BBC.com May 3, 2018
Today, the average adult is still thought to spend at least 6% of the waking day engrossed in fictional stories on our various screens.
From an evolutionary point of view, that would be an awful lot of time and energy to expend on pure escapism, but psychologists and literary theorists have now identified many potential benefits to this fiction addiction. One common idea is that storytelling is a form of cognitive play that hones our minds, allowing us to simulate the world around us and imagine different strategies, particularly in social situations.
“It teaches us about other people and it’s a practice in empathy and theory of mind,” says Joseph Carroll at the University of Missouri-St Louis.
Providing some evidence for this theory, brain scans have shown that reading or hearing stories activates various areas of the cortex that are known to be involved in social and emotional processing, and the more people read fiction, the easier they find it to empathize with other people.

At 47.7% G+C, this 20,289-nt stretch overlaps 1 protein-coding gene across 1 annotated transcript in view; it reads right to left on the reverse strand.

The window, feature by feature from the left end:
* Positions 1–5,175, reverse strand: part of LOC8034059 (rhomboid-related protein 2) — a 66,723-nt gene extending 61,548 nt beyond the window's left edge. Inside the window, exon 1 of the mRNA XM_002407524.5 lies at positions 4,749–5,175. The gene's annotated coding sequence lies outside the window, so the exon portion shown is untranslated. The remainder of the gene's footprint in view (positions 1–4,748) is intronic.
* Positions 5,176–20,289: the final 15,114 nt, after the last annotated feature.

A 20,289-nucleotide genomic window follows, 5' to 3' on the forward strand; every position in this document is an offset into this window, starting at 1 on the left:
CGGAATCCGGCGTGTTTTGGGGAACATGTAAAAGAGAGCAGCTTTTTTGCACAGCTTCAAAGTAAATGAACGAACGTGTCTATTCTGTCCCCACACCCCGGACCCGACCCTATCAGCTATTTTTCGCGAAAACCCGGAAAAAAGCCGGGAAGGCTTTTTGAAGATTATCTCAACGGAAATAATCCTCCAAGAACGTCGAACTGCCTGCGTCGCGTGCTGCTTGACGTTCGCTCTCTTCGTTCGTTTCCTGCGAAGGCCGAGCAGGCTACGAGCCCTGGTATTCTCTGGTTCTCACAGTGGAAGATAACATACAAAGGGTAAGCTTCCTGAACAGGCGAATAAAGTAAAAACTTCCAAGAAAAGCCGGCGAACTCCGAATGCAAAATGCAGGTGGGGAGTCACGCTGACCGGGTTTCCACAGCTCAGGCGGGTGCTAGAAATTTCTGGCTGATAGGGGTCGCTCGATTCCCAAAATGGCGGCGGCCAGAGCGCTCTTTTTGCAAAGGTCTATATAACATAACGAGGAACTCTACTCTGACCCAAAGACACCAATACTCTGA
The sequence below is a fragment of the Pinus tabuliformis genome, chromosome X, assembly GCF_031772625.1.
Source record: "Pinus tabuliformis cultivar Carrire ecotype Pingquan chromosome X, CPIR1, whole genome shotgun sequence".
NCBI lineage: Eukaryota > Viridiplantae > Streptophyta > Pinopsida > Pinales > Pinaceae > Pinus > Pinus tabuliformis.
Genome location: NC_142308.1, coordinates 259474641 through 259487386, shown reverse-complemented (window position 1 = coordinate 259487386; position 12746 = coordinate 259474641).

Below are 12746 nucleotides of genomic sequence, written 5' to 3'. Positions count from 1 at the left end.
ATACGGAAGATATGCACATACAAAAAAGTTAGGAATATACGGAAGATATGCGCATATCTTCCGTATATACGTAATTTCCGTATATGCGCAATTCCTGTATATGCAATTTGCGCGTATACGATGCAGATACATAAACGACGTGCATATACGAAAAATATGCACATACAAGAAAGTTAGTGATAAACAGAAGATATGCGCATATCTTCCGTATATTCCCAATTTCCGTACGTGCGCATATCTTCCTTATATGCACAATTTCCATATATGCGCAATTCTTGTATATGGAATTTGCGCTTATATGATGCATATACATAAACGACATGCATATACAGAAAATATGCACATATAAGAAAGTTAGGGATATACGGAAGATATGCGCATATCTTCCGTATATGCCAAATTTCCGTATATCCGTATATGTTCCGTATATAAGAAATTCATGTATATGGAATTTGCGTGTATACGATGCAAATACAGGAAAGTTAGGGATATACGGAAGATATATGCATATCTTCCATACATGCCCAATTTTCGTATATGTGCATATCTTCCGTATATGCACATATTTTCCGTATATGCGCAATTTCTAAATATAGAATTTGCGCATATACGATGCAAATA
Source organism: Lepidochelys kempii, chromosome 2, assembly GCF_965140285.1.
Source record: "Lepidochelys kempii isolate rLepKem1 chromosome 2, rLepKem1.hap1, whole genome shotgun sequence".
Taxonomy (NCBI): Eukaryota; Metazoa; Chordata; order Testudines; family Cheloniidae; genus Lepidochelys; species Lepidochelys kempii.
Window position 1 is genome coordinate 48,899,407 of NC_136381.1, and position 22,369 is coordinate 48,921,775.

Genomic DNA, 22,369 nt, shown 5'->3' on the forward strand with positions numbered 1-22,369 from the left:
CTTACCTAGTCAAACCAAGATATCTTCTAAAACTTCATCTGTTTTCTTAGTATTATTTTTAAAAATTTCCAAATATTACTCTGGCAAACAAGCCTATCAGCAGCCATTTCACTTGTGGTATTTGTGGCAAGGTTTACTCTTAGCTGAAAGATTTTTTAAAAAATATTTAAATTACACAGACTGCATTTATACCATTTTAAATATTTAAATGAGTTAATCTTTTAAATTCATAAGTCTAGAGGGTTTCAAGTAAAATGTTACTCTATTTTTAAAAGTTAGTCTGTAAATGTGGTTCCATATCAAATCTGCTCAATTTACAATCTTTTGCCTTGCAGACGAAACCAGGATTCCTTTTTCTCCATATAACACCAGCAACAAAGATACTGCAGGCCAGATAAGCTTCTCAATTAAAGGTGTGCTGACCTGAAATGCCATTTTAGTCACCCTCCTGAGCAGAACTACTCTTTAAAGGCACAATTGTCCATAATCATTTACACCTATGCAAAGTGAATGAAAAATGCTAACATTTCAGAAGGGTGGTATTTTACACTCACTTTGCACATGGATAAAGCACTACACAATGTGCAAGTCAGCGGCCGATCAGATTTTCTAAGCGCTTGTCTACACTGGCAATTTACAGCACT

Various studies have identified cooperation as a core theme in popular narratives across the world. The anthropologist Daniel Smith of University College London recently visited 18 groups of hunter-gatherers of the Philippines. He found nearly 80% of their tales concerned moral decision making and social dilemmas (as opposed to stories about, say, nature). Crucially, this then appeared to translate to their real-life behavior; the groups that appeared to invest the most in storytelling also proved to be the most cooperative during various experimental tasks.